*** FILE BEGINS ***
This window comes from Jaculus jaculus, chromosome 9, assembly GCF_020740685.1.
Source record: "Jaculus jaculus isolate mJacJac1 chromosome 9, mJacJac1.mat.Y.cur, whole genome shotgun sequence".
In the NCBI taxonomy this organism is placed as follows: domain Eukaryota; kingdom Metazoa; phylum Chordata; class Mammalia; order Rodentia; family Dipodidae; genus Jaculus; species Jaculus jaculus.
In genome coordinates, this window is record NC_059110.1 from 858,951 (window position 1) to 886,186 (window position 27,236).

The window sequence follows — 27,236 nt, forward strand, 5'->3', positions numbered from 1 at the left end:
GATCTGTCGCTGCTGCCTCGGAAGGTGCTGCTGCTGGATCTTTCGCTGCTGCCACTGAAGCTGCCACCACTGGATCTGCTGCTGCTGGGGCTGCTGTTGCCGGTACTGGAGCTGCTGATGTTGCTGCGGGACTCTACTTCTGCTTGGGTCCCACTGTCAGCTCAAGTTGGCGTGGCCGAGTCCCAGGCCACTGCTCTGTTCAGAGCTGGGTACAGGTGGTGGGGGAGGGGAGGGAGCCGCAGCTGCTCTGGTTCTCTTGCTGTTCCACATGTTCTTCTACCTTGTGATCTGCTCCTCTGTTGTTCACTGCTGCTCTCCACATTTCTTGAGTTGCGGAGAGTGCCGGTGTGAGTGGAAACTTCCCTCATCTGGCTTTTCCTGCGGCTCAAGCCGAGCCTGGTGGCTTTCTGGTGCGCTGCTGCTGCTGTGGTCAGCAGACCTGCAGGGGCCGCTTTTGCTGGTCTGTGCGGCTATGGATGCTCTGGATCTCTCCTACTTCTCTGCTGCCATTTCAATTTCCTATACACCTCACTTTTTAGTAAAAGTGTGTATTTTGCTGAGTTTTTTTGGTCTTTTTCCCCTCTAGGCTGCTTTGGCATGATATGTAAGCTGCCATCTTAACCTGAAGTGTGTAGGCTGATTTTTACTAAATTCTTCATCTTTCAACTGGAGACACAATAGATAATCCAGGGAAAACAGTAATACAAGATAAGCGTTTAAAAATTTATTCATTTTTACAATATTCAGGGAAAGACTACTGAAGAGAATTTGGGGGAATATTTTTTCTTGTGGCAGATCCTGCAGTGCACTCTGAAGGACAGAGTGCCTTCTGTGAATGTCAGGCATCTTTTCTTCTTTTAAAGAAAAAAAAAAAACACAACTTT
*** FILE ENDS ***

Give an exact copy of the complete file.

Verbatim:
This window comes from Jaculus jaculus, chromosome 9, assembly GCF_020740685.1.
Source record: "Jaculus jaculus isolate mJacJac1 chromosome 9, mJacJac1.mat.Y.cur, whole genome shotgun sequence".
In the NCBI taxonomy this organism is placed as follows: domain Eukaryota; kingdom Metazoa; phylum Chordata; class Mammalia; order Rodentia; family Dipodidae; genus Jaculus; species Jaculus jaculus.
In genome coordinates, this window is record NC_059110.1 from 858,951 (window position 1) to 886,186 (window position 27,236).

The window sequence follows — 27,236 nt, forward strand, 5'->3', positions numbered from 1 at the left end:
GATCTGTCGCTGCTGCCTCGGAAGGTGCTGCTGCTGGATCTTTCGCTGCTGCCACTGAAGCTGCCACCACTGGATCTGCTGCTGCTGGGGCTGCTGTTGCCGGTACTGGAGCTGCTGATGTTGCTGCGGGACTCTACTTCTGCTTGGGTCCCACTGTCAGCTCAAGTTGGCGTGGCCGAGTCCCAGGCCACTGCTCTGTTCAGAGCTGGGTACAGGTGGTGGGGGAGGGGAGGGAGCCGCAGCTGCTCTGGTTCTCTTGCTGTTCCACATGTTCTTCTACCTTGTGATCTGCTCCTCTGTTGTTCACTGCTGCTCTCCACATTTCTTGAGTTGCGGAGAGTGCCGGTGTGAGTGGAAACTTCCCTCATCTGGCTTTTCCTGCGGCTCAAGCCGAGCCTGGTGGCTTTCTGGTGCGCTGCTGCTGCTGTGGTCAGCAGACCTGCAGGGGCCGCTTTTGCTGGTCTGTGCGGCTATGGATGCTCTGGATCTCTCCTACTTCTCTGCTGCCATTTCAATTTCCTATACACCTCACTTTTTAGTAAAAGTGTGTATTTTGCTGAGTTTTTTTGGTCTTTTTCCCCTCTAGGCTGCTTTGGCATGATATGTAAGCTGCCATCTTAACCTGAAGTGTGTAGGCTGATTTTTACTAAATTCTTCATCTTTCAACTGGAGACACAATAGATAATCCAGGGAAAACAGTAATACAAGATAAGCGTTTAAAAATTTATTCATTTTTACAATATTCAGGGAAAGACTACTGAAGAGAATTTGGGGGAATATTTTTTCTTGTGGCAGATCCTGCAGTGCACTCTGAAGGACAGAGTGCCTTCTGTGAATGTCAGGCATCTTTTCTTCTTTTAAAGAAAAAAAAAAAACACAACTTT